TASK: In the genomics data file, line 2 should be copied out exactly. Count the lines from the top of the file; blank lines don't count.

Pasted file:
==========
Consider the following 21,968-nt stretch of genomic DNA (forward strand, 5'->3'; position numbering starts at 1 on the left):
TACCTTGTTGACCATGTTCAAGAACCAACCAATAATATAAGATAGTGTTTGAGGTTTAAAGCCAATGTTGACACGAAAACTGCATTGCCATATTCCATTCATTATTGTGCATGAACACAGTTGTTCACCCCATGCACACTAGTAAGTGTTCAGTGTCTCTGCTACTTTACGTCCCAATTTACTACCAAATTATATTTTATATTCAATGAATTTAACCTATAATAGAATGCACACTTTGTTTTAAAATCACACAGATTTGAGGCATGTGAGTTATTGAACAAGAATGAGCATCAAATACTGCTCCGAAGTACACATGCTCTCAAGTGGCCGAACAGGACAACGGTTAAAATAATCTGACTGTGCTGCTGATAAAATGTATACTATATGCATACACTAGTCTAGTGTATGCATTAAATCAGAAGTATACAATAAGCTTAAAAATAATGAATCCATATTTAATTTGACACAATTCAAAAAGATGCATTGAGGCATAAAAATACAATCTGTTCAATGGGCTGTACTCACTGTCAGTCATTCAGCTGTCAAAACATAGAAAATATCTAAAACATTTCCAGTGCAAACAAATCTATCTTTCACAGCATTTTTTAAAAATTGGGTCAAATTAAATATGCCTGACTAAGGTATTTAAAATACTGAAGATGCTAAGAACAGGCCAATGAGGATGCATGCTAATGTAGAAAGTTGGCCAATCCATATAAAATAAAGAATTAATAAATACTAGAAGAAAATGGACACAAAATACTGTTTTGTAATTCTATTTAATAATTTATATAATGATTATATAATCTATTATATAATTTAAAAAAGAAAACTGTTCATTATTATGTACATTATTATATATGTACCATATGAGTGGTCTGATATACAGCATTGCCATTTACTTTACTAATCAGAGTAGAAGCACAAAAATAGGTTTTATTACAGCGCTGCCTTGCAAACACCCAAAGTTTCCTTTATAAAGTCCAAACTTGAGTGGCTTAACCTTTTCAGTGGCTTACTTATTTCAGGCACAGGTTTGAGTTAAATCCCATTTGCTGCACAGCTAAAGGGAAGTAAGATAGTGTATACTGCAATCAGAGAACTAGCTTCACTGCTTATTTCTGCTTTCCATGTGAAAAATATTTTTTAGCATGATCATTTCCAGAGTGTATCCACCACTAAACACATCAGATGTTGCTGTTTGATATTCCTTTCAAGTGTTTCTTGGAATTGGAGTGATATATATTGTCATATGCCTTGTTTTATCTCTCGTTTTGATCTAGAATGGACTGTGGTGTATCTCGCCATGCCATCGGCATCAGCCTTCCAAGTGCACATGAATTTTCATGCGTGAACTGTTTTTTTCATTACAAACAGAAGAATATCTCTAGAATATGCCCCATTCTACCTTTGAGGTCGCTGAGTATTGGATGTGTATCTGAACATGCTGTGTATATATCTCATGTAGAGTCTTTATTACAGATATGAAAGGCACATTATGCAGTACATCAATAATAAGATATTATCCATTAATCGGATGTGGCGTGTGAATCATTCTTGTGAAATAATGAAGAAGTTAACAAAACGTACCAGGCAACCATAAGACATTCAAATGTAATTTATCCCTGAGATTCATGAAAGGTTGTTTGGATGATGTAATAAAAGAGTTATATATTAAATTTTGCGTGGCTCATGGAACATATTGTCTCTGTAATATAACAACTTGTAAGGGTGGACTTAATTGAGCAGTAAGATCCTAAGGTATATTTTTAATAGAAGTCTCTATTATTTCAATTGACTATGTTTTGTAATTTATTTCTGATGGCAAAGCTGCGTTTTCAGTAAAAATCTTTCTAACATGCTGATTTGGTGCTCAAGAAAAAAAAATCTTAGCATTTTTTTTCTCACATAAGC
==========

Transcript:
TACCTTGTTGACCATGTTCAAGAACCAACCAATAATATAAGATAGTGTTTGAGGTTTAAAGCCAATGTTGACACGAAAACTGCATTGCCATATTCCATTCATTATTGTGCATGAACACAGTTGTTCACCCCATGCACACTAGTAAGTGTTCAGTGTCTCTGCTACTTTACGTCCCAATTTACTACCAAATTATATTTTATATTCAATGAATTTAACCTATAATAGAATGCACACTTTGTTTTAAAATCACACAGATTTGAGGCATGTGAGTTATTGAACAAGAATGAGCATCAAATACTGCTCCGAAGTACACATGCTCTCAAGTGGCCGAACAGGACAACGGTTAAAATAATCTGACTGTGCTGCTGATAAAATGTATACTATATGCATACACTAGTCTAGTGTATGCATTAAATCAGAAGTATACAATAAGCTTAAAAATAATGAATCCATATTTAATTTGACACAATTCAAAAAGATGCATTGAGGCATAAAAATACAATCTGTTCAATGGGCTGTACTCACTGTCAGTCATTCAGCTGTCAAAACATAGAAAATATCTAAAACATTTCCAGTGCAAACAAATCTATCTTTCACAGCATTTTTTAAAAATTGGGTCAAATTAAATATGCCTGACTAAGGTATTTAAAATACTGAAGATGCTAAGAACAGGCCAATGAGGATGCATGCTAATGTAGAAAGTTGGCCAATCCATATAAAATAAAGAATTAATAAATACTAGAAGAAAATGGACACAAAATACTGTTTTGTAATTCTATTTAATAATTTATATAATGATTATATAATCTATTATATAATTTAAAAAAGAAAACTGTTCATTATTATGTACATTATTATATATGTACCATATGAGTGGTCTGATATACAGCATTGCCATTTACTTTACTAATCAGAGTAGAAGCACAAAAATAGGTTTTATTACAGCGCTGCCTTGCAAACACCCAAAGTTTCCTTTATAAAGTCCAAACTTGAGTGGCTTAACCTTTTCAGTGGCTTACTTATTTCAGGCACAGGTTTGAGTTAAATCCCATTTGCTGCACAGCTAAAGGGAAGTAAGATAGTGTATACTGCAATCAGAGAACTAGCTTCACTGCTTATTTCTGCTTTCCATGTGAAAAATATTTTTTAGCATGATCATTTCCAGAGTGTATCCACCACTAAACACATCAGATGTTGCTGTTTGATATTCCTTTCAAGTGTTTCTTGGAATTGGAGTGATATATATTGTCATATGCCTTGTTTTATCTCTCGTTTTGATCTAGAATGGACTGTGGTGTATCTCGCCATGCCATCGGCATCAGCCTTCCAAGTGCACATGAATTTTCATGCGTGAACTGTTTTTTTCATTACAAACAGAAGAATATCTCTAGAATATGCCCCATTCTACCTTTGAGGTCGCTGAGTATTGGATGTGTATCTGAACATGCTGTGTATATATCTCATGTAGAGTCTTTATTACAGATATGAAAGGCACATTATGCAGTACATCAATAATAAGATATTATCCATTAATCGGATGTGGCGTGTGAATCATTCTTGTGAAATAATGAAGAAGTTAACAAAACGTACCAGGCAACCATAAGACATTCAAATGTAATTTATCCCTGAGATTCATGAAAGGTTGTTTGGATGATGTAATAAAAGAGTTATATATTAAATTTTGCGTGGCTCATGGAACATATTGTCTCTGTAATATAACAACTTGTAAGGGTGGACTTAATTGAGCAGTAAGATCCTAAGGTATATTTTTAATAGAAGTCTCTATTATTTCAATTGACTATGTTTTGTAATTTATTTCTGATGGCAAAGCTGCGTTTTCAGTAAAAATCTTTCTAACATGCTGATTTGGTGCTCAAGAAAAAAAAATCTTAGCATTTTTTTTCTCACATAAGC